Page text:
1) The current economic downturn was triggered by the Coronavirus pandemic, was only temporary, and...

2) The economy is quickly being restarted, and things will rapidly get back to 'normal.'

While these talking points ostensibly have a political motivation, they are serving the dual purpose of convincing many investors (actually, a more accurate word would be speculators) to bet long the market – and the result will likely be losses for these politically-motivated investors.


This Time is Never 'Different'

Systematic, rules-based investors are urged to embrace cold, hard facts, ignore opinions, turn off the tube, and to consistently discount their political party's narratives – particularly because the narratives of their own political party are especially appealing, and therefore, more convincing.

Nevertheless, the conditions for a severe recession had been established well in advance of the development Coronavirus pandemic, with GDP already in decline, US corporate earnings in decline, and the yield curve already inverted in late 2019.

Granted, the COVID-19 related pandemic vastly accelerated the downturn, but with human decision-making consistently biased by recency, many believe that as soon as the pandemic is 'over,' the economic impact will be over. Millions of people seem to believe that we just had a snow day across the world, and the world's economy will quickly resume normalcy in the coming weeks and months.

However, even if we assume that the virus "will just disappear – like a miracle," as one person put it, investors should keep in mind that the so-called "world's greatest economy" (apparently, beginning in early 2017) was – in actuality – a lethargic, moribund stagecoach that didn't even match the trotting speed attained under the previous administration – let alone outpace the growth in past decades when the American economy was a thoroughbred racehorse.

Chart 2 below shows the US Annual GDP Growth Rate, trending downward from 1948 to 2020 – a reminder to investors to deal in facts – not the political fantasy that would have you believe the last few years have provided "the greatest economy of all time." The US economic reality just wasn't that great – even before the world went into lockdown and dropped off a cliff.


Chart 2: US GDP Annuallized Growth rate by Quarter, 1948-2020.


Truth be told, no one knows exactly how the current combination of medical and economic catastrophes are going to develop – or resolve. We can conclude, however, that US equity markets are going to see far more damage than the minor, -13.5% correction that S&P 500 investors have experienced over the past 60 days. So far, all we've had is a common correction.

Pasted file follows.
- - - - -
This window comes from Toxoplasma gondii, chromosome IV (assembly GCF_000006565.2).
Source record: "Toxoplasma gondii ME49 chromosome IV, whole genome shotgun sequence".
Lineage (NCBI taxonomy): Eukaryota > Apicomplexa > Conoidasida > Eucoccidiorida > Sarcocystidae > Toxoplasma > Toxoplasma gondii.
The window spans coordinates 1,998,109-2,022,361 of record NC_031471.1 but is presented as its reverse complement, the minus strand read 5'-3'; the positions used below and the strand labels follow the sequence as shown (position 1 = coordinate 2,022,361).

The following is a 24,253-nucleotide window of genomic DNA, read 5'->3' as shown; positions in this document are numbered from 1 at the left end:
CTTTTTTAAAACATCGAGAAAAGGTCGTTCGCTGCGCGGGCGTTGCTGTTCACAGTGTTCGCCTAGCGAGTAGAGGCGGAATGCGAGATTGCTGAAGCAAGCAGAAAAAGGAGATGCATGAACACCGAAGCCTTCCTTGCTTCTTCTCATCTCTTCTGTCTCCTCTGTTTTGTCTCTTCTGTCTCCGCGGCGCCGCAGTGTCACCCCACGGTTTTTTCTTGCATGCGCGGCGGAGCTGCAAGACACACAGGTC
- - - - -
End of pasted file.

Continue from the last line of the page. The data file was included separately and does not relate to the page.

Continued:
Most thoughtful investors will agree that the damage to markets is going to be far greater than experienced to date. However, as discussed previously, disciplined quantitative investors needn't experience any of that damage.

One example is our S&P 500 Conservative Strategy, which did not experience any pullback from the -34% selloff – instead it continued gaining ground – a result of relying strictly on robust rules-based algorithms, while ignoring the hyper-emotional, so-called 'news:'


Chart 3: The S&P 500 Conservative Strategy did not participate in the Coronavirus selloff at all, and continued gaining ground throughout the selloff.

Therefore, let's bring this investigation back closer to home and to get a glimpse what's in store for investors in the near and intermediate-term timeframes.

Subscribers should remember that this analysis is intended only as an informative adjunct to the specific recommendations of our systematic models, and you should never use our analysis information to over-ride those recommendations. Employing composites of as many as 38 quantitative data sets, our rules-based models combine, correlate, distinguish, and appropriately weight each data point using sophisticated algorithms that defy the ability of the human brain to do the same – particularly when that brain is swayed by ever-present, human hyper-emotions related to matters of money.


Bad Things Happen Below the 40-Week Moving Average